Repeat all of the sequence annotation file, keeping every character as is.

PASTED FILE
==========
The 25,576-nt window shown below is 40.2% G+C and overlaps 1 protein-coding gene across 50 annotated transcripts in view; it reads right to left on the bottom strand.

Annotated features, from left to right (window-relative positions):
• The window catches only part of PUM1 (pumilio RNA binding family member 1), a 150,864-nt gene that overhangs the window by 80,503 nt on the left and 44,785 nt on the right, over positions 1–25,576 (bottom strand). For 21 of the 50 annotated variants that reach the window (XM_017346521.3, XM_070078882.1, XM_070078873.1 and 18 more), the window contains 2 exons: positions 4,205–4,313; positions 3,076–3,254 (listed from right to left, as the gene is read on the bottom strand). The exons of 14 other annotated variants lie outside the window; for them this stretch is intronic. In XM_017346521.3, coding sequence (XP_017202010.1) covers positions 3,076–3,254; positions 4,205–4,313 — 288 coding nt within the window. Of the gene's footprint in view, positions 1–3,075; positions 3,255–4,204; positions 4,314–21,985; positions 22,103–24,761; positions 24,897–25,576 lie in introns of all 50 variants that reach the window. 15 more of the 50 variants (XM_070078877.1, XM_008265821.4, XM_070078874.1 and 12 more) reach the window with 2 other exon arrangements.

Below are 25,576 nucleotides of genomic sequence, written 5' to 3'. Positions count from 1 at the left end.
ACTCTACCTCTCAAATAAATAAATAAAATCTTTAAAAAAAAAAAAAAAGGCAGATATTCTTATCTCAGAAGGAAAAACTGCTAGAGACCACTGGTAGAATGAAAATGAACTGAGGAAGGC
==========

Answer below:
The 25,576-nt window shown below is 40.2% G+C and overlaps 1 protein-coding gene across 50 annotated transcripts in view; it reads right to left on the bottom strand.

Annotated features, from left to right (window-relative positions):
• The window catches only part of PUM1 (pumilio RNA binding family member 1), a 150,864-nt gene that overhangs the window by 80,503 nt on the left and 44,785 nt on the right, over positions 1–25,576 (bottom strand). For 21 of the 50 annotated variants that reach the window (XM_017346521.3, XM_070078882.1, XM_070078873.1 and 18 more), the window contains 2 exons: positions 4,205–4,313; positions 3,076–3,254 (listed from right to left, as the gene is read on the bottom strand). The exons of 14 other annotated variants lie outside the window; for them this stretch is intronic. In XM_017346521.3, coding sequence (XP_017202010.1) covers positions 3,076–3,254; positions 4,205–4,313 — 288 coding nt within the window. Of the gene's footprint in view, positions 1–3,075; positions 3,255–4,204; positions 4,314–21,985; positions 22,103–24,761; positions 24,897–25,576 lie in introns of all 50 variants that reach the window. 15 more of the 50 variants (XM_070078877.1, XM_008265821.4, XM_070078874.1 and 12 more) reach the window with 2 other exon arrangements.

Below are 25,576 nucleotides of genomic sequence, written 5' to 3'. Positions count from 1 at the left end.
ACTCTACCTCTCAAATAAATAAATAAAATCTTTAAAAAAAAAAAAAAAGGCAGATATTCTTATCTCAGAAGGAAAAACTGCTAGAGACCACTGGTAGAATGAAAATGAACTGAGGAAGGC